by Mariana Grazzi
When reading to be free is no longer just a saying. THE prisoners in the prisons of bolivia may lessen your punishment a few days or even weeks reading books. A piece of news that warms hearts, even the driest of understanding and solidarity towards people who, by mistake, spend part of their lives behind bars. And the program in question refers precisely to these, as the information site AJ+ explains, “books behind bars“, which is inspired by a similar project carried out in Brazil.
The objective is twofold, and both are noble: to promote literature and to help people exceed the period detention Program participants read the books and do comprehension test of reading to obtain certificates that are equivalent to a ‘penalty discount’. A recluse, who adheres to “books behind bars”He declares:“ When I read, I am in contact with the whole universe. The walls and bars disappear. That’s exactly what a local ombudsman says is the goal: Even if the shortened period of detention isn’t much, it helps inmates not feel trapped when dealing with the country’s slow judicial system.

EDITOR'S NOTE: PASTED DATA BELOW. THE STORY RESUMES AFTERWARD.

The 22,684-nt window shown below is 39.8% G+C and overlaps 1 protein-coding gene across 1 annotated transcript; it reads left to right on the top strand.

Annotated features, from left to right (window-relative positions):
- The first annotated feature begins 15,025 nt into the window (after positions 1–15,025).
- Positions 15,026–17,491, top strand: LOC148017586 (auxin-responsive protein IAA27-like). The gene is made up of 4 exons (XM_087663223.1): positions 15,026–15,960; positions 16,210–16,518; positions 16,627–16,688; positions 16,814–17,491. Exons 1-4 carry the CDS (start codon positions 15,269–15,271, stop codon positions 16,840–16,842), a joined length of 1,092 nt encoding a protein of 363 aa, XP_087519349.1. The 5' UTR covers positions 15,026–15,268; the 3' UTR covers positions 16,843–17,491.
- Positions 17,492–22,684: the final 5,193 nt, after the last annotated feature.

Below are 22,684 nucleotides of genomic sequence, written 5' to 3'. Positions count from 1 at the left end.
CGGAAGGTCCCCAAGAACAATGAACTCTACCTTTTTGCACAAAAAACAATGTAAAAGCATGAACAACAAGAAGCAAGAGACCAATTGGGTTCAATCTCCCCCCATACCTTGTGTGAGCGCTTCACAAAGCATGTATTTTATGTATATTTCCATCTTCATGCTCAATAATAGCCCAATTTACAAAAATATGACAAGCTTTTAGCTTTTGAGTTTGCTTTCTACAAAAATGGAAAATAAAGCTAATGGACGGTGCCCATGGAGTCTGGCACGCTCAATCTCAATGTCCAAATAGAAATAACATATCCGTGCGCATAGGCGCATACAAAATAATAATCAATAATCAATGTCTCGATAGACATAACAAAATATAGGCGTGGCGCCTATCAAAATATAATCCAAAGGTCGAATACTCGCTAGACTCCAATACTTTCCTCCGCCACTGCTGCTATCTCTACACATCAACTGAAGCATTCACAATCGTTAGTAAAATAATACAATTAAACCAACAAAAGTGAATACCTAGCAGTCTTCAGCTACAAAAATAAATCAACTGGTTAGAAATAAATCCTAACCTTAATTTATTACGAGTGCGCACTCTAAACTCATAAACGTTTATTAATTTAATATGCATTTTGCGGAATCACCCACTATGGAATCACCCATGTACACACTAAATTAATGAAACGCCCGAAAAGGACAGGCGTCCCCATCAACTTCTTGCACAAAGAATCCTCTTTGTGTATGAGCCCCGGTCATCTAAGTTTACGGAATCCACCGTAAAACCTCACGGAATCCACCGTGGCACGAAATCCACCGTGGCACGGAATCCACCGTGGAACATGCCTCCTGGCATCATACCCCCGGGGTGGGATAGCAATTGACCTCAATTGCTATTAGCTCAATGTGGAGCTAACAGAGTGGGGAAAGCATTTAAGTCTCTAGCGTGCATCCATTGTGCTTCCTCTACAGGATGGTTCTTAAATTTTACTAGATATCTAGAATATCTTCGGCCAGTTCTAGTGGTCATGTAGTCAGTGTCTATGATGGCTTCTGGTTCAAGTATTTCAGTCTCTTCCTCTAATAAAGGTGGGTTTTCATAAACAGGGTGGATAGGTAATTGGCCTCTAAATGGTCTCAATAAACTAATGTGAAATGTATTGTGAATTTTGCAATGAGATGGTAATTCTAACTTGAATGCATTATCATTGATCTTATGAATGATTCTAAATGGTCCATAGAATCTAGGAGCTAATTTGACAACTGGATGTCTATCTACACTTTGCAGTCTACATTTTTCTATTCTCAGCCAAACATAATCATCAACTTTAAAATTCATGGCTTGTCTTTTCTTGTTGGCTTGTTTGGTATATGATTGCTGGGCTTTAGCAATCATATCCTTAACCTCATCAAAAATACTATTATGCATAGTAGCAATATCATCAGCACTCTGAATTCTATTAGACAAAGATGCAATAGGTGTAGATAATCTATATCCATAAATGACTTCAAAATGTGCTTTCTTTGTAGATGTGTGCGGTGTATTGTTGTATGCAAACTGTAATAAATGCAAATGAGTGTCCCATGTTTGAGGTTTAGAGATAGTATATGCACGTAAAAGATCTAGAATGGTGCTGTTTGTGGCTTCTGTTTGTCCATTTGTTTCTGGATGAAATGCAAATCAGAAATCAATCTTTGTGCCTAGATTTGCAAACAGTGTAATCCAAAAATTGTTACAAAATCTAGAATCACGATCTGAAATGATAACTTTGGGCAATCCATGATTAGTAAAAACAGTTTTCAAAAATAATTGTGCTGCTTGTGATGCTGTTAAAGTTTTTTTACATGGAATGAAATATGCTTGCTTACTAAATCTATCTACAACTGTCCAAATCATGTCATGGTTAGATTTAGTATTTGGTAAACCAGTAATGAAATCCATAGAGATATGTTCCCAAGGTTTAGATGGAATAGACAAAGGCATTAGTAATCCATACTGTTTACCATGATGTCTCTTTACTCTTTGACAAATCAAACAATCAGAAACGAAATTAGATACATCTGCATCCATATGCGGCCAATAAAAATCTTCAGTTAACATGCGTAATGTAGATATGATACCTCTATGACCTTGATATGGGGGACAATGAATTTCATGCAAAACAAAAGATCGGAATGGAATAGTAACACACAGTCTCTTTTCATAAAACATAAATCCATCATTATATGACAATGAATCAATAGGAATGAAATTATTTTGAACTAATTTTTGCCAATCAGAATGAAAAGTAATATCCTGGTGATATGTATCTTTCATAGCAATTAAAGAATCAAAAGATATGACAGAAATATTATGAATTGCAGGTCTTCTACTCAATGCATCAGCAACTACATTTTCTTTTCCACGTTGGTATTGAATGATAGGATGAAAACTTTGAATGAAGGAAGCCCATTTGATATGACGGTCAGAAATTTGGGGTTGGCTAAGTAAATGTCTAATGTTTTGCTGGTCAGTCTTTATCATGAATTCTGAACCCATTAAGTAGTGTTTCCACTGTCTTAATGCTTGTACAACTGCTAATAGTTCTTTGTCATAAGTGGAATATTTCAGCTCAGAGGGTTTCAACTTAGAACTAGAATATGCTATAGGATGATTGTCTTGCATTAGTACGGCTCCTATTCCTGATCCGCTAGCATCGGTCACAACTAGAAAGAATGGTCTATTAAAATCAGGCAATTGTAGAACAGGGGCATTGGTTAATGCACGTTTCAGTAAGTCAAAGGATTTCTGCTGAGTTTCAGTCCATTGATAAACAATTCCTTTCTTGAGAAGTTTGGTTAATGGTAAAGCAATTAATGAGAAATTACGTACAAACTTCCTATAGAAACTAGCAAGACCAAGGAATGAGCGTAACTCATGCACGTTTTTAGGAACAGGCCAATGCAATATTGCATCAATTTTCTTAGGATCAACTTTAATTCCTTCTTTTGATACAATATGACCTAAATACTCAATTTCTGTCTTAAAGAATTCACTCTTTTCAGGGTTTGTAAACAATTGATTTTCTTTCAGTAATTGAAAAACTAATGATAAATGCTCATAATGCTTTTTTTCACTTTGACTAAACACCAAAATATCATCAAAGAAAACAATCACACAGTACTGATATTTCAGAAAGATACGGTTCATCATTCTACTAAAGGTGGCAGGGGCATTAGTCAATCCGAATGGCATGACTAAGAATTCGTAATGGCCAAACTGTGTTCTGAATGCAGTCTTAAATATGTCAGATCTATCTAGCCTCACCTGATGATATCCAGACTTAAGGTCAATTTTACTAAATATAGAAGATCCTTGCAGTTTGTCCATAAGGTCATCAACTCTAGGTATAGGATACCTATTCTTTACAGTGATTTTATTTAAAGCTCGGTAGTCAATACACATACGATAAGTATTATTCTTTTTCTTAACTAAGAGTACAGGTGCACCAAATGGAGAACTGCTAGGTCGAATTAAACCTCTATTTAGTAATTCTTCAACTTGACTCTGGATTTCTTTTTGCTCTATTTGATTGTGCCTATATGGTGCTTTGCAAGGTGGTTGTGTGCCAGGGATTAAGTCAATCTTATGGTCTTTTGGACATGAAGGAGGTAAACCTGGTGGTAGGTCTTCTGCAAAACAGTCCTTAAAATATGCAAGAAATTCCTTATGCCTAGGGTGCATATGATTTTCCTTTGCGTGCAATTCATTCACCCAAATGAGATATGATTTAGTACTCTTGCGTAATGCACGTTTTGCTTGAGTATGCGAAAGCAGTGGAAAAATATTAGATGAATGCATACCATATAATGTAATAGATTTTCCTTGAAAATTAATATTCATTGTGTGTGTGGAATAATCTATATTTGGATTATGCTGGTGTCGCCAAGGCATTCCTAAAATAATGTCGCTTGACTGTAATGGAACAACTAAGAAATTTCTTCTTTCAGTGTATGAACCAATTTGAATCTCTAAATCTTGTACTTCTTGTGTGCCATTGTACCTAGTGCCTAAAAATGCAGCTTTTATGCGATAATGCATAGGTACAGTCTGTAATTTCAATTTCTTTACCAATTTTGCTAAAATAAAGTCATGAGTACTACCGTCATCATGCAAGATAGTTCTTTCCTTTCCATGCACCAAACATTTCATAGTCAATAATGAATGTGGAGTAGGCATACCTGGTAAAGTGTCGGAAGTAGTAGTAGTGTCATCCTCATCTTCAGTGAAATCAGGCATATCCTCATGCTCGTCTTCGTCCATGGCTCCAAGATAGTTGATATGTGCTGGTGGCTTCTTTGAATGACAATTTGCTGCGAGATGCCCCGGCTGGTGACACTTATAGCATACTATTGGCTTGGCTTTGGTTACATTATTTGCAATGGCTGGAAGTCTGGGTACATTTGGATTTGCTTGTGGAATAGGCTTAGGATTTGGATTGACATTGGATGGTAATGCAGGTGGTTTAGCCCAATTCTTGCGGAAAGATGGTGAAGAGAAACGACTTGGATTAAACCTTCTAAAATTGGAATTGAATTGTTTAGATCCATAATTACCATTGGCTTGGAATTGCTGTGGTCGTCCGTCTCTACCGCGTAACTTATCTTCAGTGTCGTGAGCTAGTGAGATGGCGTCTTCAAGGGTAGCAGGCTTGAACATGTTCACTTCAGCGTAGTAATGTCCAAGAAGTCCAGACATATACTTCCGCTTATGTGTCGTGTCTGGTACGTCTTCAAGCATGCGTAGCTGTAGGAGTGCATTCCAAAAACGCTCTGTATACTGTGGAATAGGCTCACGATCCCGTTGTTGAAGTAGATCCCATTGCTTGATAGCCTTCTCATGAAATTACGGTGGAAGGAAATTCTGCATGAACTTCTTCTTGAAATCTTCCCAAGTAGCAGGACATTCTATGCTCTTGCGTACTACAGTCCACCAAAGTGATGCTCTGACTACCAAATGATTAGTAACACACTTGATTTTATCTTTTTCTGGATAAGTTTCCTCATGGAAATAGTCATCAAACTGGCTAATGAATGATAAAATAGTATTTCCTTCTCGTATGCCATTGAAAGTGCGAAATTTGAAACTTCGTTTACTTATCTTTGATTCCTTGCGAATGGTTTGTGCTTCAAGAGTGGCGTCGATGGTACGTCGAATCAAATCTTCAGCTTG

“Here there are people, for example, who are learning to read – the intern follows the microphones of AJ + -. They enter [in prigione] not knowing how to read or write. books behind bars It gives us the opportunity to learn how to do it.” For every book read, inmates usually receive a certificate of 40 hours of free time. But the length of the book can also change the number of certificates you get. The ‘guests’ of Bolivian prisons are also forced to get food and pay court costs. That’s why they work for some clients outside the prison, cooking, washing and sewing for them, earning around $1 an hour. “The first moment you can have books with you and the next moment they can disappear while you are working,” explains another prisoner. People here throw the books, or they can burn them or just take them, because they know we love them. That is why it is a great sacrifice to link ourselves with these volumes in a place like this.”
a life expectancy
More than 800 inmates are part of the program, which was launched in 47 prisons who do not have funds for education, reintegration or social assistance programs. Nadia Cruz, ombudsman, says: “We have seen the situation in the prisons, beyond what is seen outside, with all the problems and complaints that exist in our prisons. There are women and men with very little life expectancy or to develop their life projects”. Prisoners in Bolivian prisons exceed maximum capacity by 270% due to the slowness of the judicial system. Therefore, just giving them the opportunity to dream of another life, to immerse themselves in the fantastic world of the written word, and the possibility of making that dream come true with them, is a great little goal. It is a starting point, because it is never too late to start over.